At 10th level, while raging, we stand a 91.88% chance of tripping or shoving a creature with Strength or Dexterity of 20. Such a creature proficient in Athletics or Acrobatics stands only an 18.70% chance of keeping its feet under it.

Savage Duelist
Human Barbarian 4 (Bear Totem), Fighter 5 (Champion), Rogue 1, Acolyte Background, Chaotic Pushy

Attribute Value Bonus Save
Str 20 +5 +9
Dex 14 +2 +2
Con 16 +3 +7
Int 8 -1 -1
Wis 12 +1 +1
Cha 10 +0 +0

Skills: *Athletics(13), Intimidation(3), Insight(5), *Perception(9), Religion(3)
Languages: Common, Uncommon, Very Uncommon, Ancient Greek
Hit Points: 88
Armor Class: 18 (Breastplate plus Dexterity plus Shield)
Initiative: +2
Weapons: Rapier (+9 to attack, 1d8+7 damage), Javelins (+9 to attack, 1d6+5 damage, range 30’/60′)
Sneak Attack: +1d6 damage
Other notable features: Rage (3 per day), Resistance to all but Psychic damage while raging, Second Wind (1d10+5 hp as bonus action once per short rest), Action Surge (once per short rest), Shield Master (benefits to Dexterity saves, free Shove as bonus action when using Attack action), Danger Sense, Short fuse.

Please feel free to use in your own adventures, with or without attribution or even remembering where you got the idea. Games are made to be played.


The 5e Skillmonkey

October 12th, 2014

skillmonkey
Since 2nd Edition AD&D there have been a few reasonably good ways to create a character whose primary distinction was “does skills well.” Those were to create a Thief (Rogue), a Bard, or a Ranger. From 3rd edition onward you could pull a few tricks to gain access to more skills, but would generally have to sacrifice effectiveness in some core skill competence to do so. In 5th Edition Dungeons & Dragons the skill system is significantly different, as are the multi-classing and class feature rules, allowing for a formidably-effective skill specialist. Once you have proficiency in a skill, your bonuses on rolls keep improving regardless of class. Adding skills does not decrease your effectiveness in any of the ones you already have.

Let’s take a look at one approach, from character creation on:

Attributes: You’ll need at least Dexterity 13, Wisdom 13, and Charisma 13. With the standard Heroic Spread Str 8, Dex 15, Con 10, Int 12, Wis 13, Cha 14 can do the trick.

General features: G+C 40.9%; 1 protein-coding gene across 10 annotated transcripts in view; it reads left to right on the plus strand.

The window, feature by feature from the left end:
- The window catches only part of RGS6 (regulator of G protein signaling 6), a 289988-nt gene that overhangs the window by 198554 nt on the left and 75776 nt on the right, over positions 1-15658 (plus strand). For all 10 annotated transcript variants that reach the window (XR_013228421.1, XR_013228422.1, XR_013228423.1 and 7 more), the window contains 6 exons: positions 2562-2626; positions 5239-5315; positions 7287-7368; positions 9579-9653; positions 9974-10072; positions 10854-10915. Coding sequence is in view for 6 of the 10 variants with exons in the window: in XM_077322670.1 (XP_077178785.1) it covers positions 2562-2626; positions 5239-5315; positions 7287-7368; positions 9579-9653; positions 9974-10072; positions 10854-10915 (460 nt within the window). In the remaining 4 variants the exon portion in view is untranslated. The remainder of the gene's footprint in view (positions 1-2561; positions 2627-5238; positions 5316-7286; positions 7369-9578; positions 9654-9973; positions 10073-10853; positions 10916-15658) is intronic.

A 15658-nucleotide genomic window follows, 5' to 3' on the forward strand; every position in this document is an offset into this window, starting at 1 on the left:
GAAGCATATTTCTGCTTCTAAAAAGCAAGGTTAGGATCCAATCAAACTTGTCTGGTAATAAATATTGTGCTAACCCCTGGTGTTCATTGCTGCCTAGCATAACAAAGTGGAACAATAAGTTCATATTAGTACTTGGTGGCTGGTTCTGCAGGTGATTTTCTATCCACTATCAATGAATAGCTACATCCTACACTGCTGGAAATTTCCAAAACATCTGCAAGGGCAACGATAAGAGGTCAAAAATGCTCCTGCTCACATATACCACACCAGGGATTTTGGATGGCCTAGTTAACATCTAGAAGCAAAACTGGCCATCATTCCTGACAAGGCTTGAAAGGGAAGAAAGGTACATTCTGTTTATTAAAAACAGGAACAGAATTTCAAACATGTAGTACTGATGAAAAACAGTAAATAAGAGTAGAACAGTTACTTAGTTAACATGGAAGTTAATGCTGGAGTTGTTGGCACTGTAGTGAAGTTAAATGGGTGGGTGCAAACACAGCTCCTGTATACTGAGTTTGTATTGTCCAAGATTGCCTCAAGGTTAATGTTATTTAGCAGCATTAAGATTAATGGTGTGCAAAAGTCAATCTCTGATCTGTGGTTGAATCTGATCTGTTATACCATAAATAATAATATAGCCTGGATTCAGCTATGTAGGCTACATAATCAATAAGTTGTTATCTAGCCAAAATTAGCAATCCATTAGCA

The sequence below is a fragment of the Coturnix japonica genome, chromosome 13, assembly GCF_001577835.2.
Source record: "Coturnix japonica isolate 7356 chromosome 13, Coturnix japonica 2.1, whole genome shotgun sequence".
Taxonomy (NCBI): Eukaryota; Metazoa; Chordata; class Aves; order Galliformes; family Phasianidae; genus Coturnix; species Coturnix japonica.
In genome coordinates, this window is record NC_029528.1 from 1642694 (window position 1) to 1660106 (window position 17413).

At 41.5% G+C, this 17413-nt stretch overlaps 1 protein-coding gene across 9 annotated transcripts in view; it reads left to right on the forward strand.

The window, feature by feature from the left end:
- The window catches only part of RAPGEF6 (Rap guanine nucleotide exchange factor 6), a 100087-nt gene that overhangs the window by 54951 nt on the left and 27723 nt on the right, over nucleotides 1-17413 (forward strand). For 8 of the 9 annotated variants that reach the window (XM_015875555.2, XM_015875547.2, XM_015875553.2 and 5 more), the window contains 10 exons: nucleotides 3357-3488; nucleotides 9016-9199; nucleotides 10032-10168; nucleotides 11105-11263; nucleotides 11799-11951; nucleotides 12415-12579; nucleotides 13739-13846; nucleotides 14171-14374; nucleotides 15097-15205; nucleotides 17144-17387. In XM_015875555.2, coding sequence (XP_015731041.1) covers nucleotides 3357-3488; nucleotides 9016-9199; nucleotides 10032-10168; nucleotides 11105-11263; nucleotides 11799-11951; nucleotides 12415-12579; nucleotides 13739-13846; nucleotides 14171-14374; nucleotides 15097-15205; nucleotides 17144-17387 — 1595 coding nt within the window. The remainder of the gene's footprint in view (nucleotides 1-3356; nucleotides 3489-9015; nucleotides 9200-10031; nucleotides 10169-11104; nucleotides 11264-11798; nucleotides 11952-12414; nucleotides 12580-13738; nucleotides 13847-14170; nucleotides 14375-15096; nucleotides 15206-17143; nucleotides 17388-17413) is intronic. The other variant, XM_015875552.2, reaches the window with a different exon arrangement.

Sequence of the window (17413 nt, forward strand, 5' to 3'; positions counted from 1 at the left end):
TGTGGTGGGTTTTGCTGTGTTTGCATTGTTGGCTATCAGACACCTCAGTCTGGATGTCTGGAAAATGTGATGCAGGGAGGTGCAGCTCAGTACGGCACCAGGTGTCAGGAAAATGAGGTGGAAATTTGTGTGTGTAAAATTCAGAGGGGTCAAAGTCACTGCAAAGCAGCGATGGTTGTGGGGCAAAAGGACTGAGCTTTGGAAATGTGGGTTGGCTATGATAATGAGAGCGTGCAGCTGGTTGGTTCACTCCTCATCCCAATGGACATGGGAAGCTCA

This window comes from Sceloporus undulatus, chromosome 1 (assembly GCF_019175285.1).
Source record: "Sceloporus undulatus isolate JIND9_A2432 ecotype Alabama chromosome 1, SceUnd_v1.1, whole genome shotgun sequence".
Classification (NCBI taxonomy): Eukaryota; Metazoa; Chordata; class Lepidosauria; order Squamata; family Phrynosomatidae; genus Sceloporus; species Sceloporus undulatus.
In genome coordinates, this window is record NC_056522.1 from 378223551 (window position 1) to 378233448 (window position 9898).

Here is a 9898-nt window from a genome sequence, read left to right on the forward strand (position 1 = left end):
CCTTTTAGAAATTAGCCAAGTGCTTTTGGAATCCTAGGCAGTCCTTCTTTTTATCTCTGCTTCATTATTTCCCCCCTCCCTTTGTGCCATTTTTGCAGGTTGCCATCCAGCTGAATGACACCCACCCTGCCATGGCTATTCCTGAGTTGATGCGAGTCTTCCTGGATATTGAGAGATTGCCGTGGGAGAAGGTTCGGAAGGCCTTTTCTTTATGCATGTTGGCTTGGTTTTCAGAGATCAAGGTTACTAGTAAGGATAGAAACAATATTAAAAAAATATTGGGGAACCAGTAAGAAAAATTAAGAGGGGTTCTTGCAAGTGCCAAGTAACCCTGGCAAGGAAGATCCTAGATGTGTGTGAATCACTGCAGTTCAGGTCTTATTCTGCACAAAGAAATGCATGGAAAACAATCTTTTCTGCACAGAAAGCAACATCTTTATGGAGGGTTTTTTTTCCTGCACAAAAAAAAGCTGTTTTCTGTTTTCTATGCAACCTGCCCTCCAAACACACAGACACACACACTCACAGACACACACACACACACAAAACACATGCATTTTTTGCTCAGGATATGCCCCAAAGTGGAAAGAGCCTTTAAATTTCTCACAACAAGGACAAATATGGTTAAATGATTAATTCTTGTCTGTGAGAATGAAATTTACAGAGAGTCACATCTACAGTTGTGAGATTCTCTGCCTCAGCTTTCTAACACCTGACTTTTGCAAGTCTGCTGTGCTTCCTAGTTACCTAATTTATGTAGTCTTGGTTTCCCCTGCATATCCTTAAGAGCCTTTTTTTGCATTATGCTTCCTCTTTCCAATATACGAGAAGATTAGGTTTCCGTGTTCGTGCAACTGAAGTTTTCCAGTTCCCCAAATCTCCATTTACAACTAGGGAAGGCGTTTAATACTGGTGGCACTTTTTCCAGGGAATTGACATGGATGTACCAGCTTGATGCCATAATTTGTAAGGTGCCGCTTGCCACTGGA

Race: Half-elf. Two skills, your choice. Nice. Charisma bumps up by two to 16, nudge Dexterity to 16 and Wisdom to 14.
Background: Any. you get two skills.

1st Level: Rogue 1. Four skills from a pretty heft list. Expertise lets you pick two of your eight skills to get a double proficiency bonus.
2nd Level: Cleric 1. Select the Knowledge domain. Gain two languages and two academically-themed skills from a short list. Gain double proficiency bonus on those two skills. Make sure your Cantrip list includes Guidance, which grants a +1d4 bonus to a single ability check. Skill checks are a subset of ability checks.
3rd Level: Bard 1. Gain one skill of your choice.
4th Level: Bard 2. Jack of All Trades gets you a bonus on the few skills you don’t have yet, tools, initiative, and ability checks your DM rules aren’t covered by a skill.
5th Level: Ranger 1. Gain one skill from a reasonably big list.
6th Level: Bard 3. Select College of Lore and gain three skills of your choice. Select two more of your skills for Expertise.
7th Level: Bard 4. Now that you have four levels in a single class, you can finally take the Skilled feat and pick up the whatever three skills are left. You are now proficient in every skill in the PHB and get double your proficiency bonus in six of them.

This quadruple-class approach has the virtue of gaining proper always-applicable proficiency as opposed to relying on limited-use or conditional effects to achieve basic competence. Availing yourself of two classes worth of Expertise has some appeal as well.

From here it’s tempting to level up as a Rogue, taking the Thief archetype. This gets you Cunning Action on your 8th character level, Fast Hands on your 9th, an attribute bump (or feat) at 10th 14th 16th and 20th, another two Expertise skills at 11th, Supreme Sneak at 15th and Reliable Talent at 17th. With an ever-growing list of proficient skills and a smattering of Bard and Cleric spells at your disposal you stand to become and remain the go-to guy for anything that doesn’t directly involve stabbing or blasting something. With Dexterity-based weapons and either the Archer or Duelist fighting style (from your level of Ranger) you aren’t a total liability in a scrap, dishing out Sneak Attacks worth about 3d6 less damage than a single-classed Rogue. There’s a price for anything.

Alternately you can just carry right on with the Bard progression, if stabbing fools isn’t your style. Bardic spells frequently solve problems indirectly, which suits the skillmonkey theme to a tee. Peerless Skill, gained at Bard level 14, isn’t as impressive as the Reliable Talent feature from Rogue, particularly considering how late you pick it up, but again there’s a price for anything.

You’re welcome to continue pursuing Cleric or Ranger, as well. The Knowledge Domain’s 2nd level Channel Divinity feature (Knowledge of the Ages) lets you act like you’re proficient in a skill or tool, which is only half-useful to the fully-fledged Skillmonkey. For campaigns that spend a lot of time in the wilds, Ranger is a strong traditional relied-upon-out-of-combat character class.